Since voters in San Diego and San Jose overwhelmingly supported ballot measures scaling back worker retirement benefits in June, California Governor Jerry Brown has again picked up the cause of pension reform. Alas, Democrats in the legislature aren't listening, so it looks like voters will have to use the ballot box to get the job done.
Surveys show that pension reform and funding education are among the top taxpayer priorities, but the two are not mutually exclusive. Retirement benefits, which are costing taxpayers more than $6 billion a year, have forced significant cuts to higher education and will soon wallop K-12 schools too. According to a California State Teachers' Retirement System actuarial report, the fund's annual pension bill could increase by up to $10 billion over the next 30 years.
Last year the Governor proposed some modest reforms such as shifting new workers to hybrid plans, which include a reduced annuity and defined-contribution component. His plan doesn't go as far as San Diego's ballot measure, which transfers new workers to 401(k)-style plans. Nor is it as aggressive as the initiative championed by San Jose's Democratic mayor Chuck Reed, which modifies benefits for current workers.
Even so, his reforms are too bold for the wholly owned union subsidiaries in the legislature. Democrats refused to take up Mr. Brown's plan, so Republicans introduced it as legislation. Democrats shelved the plan, though they did consider separate Republican legislation to strip pensions from teachers who hook up with their students. They eventually tabled that bill too.
Mr. Brown hopes that the San Diego and San Jose results will finally motivate Democrats who want voters to approve income and sales tax hikes on November's ballot. He's warned that voters will be less inclined to raise taxes if lawmakers don't show they're serious about reform.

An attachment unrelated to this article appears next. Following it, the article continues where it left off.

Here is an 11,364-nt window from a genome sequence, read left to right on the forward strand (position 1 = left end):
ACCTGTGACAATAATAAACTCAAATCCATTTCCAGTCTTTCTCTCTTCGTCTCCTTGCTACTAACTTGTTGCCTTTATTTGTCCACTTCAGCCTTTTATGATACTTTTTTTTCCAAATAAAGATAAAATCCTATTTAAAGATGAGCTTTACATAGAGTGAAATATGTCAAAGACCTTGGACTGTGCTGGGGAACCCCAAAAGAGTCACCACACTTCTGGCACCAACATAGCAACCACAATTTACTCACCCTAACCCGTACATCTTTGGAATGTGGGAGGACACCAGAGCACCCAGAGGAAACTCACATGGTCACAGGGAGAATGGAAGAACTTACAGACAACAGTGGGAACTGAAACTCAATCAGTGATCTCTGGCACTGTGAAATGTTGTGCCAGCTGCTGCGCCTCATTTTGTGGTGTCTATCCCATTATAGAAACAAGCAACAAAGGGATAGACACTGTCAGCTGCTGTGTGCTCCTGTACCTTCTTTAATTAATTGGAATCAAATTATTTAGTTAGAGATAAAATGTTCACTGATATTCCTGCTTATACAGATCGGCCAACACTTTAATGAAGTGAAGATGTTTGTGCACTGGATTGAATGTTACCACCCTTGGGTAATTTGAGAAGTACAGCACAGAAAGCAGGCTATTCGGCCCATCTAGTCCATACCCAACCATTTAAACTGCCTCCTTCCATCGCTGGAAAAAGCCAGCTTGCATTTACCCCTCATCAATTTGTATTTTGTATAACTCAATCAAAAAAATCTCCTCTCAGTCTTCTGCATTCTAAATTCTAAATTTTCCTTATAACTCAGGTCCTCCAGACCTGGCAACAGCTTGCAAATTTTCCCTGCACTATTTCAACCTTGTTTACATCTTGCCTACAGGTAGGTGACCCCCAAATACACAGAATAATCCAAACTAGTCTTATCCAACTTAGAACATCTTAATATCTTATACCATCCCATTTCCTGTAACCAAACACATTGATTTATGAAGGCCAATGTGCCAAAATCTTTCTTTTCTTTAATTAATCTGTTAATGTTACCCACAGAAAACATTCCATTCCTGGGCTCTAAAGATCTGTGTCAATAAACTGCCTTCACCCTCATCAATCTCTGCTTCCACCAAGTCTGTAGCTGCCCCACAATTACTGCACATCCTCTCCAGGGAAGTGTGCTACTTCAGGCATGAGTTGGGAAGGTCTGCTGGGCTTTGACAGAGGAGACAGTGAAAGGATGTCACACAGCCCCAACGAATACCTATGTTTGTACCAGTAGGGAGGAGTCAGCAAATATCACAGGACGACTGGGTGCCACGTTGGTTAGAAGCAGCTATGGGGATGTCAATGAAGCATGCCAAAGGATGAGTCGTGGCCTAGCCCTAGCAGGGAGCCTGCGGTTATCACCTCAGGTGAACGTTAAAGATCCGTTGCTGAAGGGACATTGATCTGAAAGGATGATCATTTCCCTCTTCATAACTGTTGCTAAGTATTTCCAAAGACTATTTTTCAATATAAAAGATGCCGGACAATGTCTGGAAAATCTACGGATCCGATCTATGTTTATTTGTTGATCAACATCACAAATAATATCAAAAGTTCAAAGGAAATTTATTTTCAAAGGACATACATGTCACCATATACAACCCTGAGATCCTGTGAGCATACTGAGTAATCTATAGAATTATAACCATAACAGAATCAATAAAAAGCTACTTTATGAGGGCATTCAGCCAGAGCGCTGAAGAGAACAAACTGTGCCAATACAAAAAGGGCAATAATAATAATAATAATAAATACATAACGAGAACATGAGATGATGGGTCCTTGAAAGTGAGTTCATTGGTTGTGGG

Democrats, however, figure that they can placate voters merely by addressing the headline-making pension abuses. You know, the highway patrol deputy who retired with a six-figure disability pension to work as a scuba instructor in Hawaii. A true story.
Such cases may fuel public outrage, but the real problem is that the overarching benefit structure is too generous. If the legislature won't restructure benefits, voters may have to go the ballot initiative route, which will by no means be easy. Several pension initiatives died earlier this year in large part because their sponsors couldn't raise enough money. It takes tens of millions to gather signatures and mount an effective campaign.
Unions on the other hand don't have to raise a penny for their political crusades since they can automatically deduct money from workers in the form of unions dues. According to a California Fair Political Practices Commission report, union political spending between 2000 and 2009 topped $400 million. A lot of that money went toward blocking ballot measures like teacher tenure reform and vouchers.
The biggest threat the unions face this November is a ballot initiative that would restrict their ability to deduct money from workers' paychecks to spend on politics. The initiative, which has already made the ballot, is backed by former Secretary of State George Shultz and Stanford physicist Charles Munger Jr. (who also bankrolled a redistricting initiative in 2010). It's also been endorsed by former state Senate majority leader Gloria Romero—a Democrat.
Union members could still voluntarily contribute to union PACs, but the unions couldn't garnish wages to fill their war chests. Were the initiative to pass, unions would have much more difficulty thwarting pension and other reforms at the ballot box.
Labor groups spent nearly $90 million to defeat similar initiatives in 1998 and 2005, which they claimed were aimed at silencing the unions. Both ballot measures lost by about seven points. However, the unions may have a tougher time killing this year's initiative. Public opinion has turned against government unions in large part because taxpayers are being asked to sacrifice more and more to preserve generous public retirement benefits.
If California voters hope to stand a chance of reining in such benefits and fixing their dysfunctional state, they'll have to break the government union political monopoly this November.